The recent FAO data that effectively said Malaysia’s deforestation rates had fallen to zero has ruffled feathers among campaigners.
The FAO goes through an extensive process of harmonization and cross-checking for its forest assessments. It is considered the go-to source by development agencies and other multilateral bodies around the world. It is held in such high esteem by so many other bodies.
We can safely say that the comprehensive global report from the United Nations FAO is a more reliable source of data than a letter from Friends of the Orangutans.
There appears to have been a concerted effort by NGOs to take down the recent FAO data in Malaysia and in Papua New Guinea – two countries where the FAO says deforestation rates have improved.
This looks like nothing less than a fear mongering campaign designed to discredit data sources and keep their campaign of disinformation going. And they have done so by shooting the messenger (the United Nations) and declaring it ‘greenwashing’ – not attempting to engage with the UN and the Malaysian Government or put forward a serious critique of its methodology or its processes.
Similarly, they shoot the messenger for using data on tree/forest cover published by US NGO Global Forest Watch. Yes, let us repeat. The data came from a US NGO that is supported by the Brits, Norwegians and the Americans aid agencies. Rather than critiquing of GFW and its methodology – which clearly includes plantations as tree cover – they have simply criticised the data cited.
Mr Upreshpal’s accusations of ‘spreading misinformation’ are misinformed, and purposeful, at best.
This puts Mr Upreshpal, and his group, at odds with the growing body of research that supports the idea that things are in fact improving in Malaysia.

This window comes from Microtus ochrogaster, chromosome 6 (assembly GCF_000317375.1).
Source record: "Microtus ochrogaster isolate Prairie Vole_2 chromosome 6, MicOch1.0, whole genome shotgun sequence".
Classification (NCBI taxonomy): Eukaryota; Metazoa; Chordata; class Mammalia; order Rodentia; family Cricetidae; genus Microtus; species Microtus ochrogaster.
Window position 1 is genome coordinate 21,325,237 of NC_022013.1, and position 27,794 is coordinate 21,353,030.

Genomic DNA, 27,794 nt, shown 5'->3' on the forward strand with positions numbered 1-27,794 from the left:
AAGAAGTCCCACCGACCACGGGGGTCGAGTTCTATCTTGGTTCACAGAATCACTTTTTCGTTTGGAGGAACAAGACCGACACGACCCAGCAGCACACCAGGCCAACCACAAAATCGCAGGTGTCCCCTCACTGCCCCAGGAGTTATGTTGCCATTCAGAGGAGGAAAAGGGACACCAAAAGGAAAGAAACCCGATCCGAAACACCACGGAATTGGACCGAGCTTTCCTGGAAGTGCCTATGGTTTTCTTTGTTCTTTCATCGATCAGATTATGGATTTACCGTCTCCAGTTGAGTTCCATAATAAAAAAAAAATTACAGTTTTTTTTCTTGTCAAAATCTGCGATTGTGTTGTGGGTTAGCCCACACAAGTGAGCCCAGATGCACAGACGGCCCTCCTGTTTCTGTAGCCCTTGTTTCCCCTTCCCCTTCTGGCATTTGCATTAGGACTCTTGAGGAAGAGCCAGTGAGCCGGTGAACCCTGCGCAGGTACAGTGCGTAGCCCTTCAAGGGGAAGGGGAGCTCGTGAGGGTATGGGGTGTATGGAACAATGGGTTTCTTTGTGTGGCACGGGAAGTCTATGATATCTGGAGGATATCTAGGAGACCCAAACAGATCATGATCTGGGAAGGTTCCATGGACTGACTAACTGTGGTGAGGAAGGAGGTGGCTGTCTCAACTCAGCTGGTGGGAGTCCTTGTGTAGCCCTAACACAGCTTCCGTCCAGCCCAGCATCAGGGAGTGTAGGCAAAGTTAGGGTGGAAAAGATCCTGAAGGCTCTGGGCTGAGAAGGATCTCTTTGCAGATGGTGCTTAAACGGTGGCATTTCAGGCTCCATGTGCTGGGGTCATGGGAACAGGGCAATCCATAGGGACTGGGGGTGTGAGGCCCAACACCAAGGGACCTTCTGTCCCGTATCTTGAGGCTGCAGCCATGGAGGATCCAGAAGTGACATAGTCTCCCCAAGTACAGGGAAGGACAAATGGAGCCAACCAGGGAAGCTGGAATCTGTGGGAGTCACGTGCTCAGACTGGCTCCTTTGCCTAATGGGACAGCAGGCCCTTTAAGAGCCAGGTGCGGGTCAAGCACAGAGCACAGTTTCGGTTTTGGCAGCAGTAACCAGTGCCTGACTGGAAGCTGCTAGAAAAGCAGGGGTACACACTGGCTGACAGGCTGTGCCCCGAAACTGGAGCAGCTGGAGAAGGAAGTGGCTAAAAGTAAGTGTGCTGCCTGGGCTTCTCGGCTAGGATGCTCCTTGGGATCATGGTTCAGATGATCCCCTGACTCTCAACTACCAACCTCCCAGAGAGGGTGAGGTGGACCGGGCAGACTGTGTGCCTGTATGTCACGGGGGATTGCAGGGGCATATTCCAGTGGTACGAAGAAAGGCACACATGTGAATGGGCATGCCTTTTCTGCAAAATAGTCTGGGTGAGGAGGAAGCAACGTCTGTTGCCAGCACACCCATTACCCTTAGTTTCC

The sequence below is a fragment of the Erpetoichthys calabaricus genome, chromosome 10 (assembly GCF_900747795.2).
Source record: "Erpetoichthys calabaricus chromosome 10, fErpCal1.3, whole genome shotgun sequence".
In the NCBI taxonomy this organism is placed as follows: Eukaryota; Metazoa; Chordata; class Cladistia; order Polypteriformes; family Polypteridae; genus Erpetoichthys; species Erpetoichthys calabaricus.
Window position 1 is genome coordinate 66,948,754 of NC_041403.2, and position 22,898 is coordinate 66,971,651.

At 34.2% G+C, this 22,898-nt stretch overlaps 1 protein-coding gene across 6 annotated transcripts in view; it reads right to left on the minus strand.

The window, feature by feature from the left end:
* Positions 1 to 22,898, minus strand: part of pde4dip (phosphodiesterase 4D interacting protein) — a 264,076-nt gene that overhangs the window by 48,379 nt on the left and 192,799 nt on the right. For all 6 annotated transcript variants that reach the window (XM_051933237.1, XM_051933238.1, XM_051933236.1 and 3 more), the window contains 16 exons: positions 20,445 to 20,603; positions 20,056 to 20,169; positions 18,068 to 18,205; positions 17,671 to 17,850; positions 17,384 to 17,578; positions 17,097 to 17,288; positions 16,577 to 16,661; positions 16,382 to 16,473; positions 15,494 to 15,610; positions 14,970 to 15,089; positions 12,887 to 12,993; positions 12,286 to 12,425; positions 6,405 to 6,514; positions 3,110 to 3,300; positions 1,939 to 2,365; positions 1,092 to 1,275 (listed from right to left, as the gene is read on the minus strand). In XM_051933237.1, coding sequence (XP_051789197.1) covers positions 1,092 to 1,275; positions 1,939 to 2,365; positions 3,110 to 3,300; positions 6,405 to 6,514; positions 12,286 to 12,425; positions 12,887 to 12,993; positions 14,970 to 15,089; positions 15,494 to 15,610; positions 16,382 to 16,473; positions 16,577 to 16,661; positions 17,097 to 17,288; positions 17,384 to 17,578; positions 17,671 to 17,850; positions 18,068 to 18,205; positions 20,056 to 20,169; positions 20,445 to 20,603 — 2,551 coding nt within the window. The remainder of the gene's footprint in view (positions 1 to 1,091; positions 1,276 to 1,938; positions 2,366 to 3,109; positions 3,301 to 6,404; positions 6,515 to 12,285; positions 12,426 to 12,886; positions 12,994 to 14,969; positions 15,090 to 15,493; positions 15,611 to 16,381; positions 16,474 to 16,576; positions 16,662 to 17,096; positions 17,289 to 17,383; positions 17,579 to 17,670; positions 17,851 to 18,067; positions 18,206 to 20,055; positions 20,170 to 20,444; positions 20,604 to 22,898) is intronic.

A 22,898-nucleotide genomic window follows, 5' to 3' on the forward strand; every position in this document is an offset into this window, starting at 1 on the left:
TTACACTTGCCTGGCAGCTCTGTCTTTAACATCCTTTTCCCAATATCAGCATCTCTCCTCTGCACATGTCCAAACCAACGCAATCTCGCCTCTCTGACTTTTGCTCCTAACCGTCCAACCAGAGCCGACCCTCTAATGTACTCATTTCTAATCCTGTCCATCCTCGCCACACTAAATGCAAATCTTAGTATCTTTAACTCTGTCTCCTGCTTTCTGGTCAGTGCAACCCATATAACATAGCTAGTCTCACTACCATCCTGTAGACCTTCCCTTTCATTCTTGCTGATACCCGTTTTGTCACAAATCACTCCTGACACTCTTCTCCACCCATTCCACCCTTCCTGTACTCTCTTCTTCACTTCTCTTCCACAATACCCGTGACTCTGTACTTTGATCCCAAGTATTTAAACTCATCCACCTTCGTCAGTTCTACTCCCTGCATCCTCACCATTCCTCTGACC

For example, Yale University has conducted a 15-year longitudinal study on national environmental indicators. It considers Malaysia’s other environmental indicators to have improved 13 per cent over the past decade.
Perhaps then our conclusion should be this: when world-class institutions such as the United Nations FAO, and Yale University, give good news about Malaysia, we should be brave enough to celebrate it – instead of simply following Mr Upreshal down a road of never-ending complaints and cynicism.
On January 21st, the French Senate passed an amendment approving a massive and discriminatory new tax on palm oil. The tax was passed as part of the French Government’s Biodiversity Bill.
For many who have followed the palm oil debate in France, this is sadly familiar. The same Green Senators, using the same discriminatory criteria, proposed the same palm oil tax in 2013, 2014, and 2015. The tax was defeated on every occasion.
So, why was the tax defeated then, but it has passed now? This is a critical question in order to understand the current situation in France.
The primary reason that the tax was defeated previously is that it has no economic rationale at all. Imposing only taxes on palm oil, and not on similar vegetable oils, would be discriminatory and unjust.
Many French Parliamentarians and Government leaders recognised this, and so voted against the tax on every occasion – in 2012, 2013, 2014 and 2015. The current French Foreign Minister, Jean-Marc Ayrault was even moved to give a speech in 2013 promising that France “would never impose discriminatory taxes on palm oil”.
So what has changed? Two primary factors –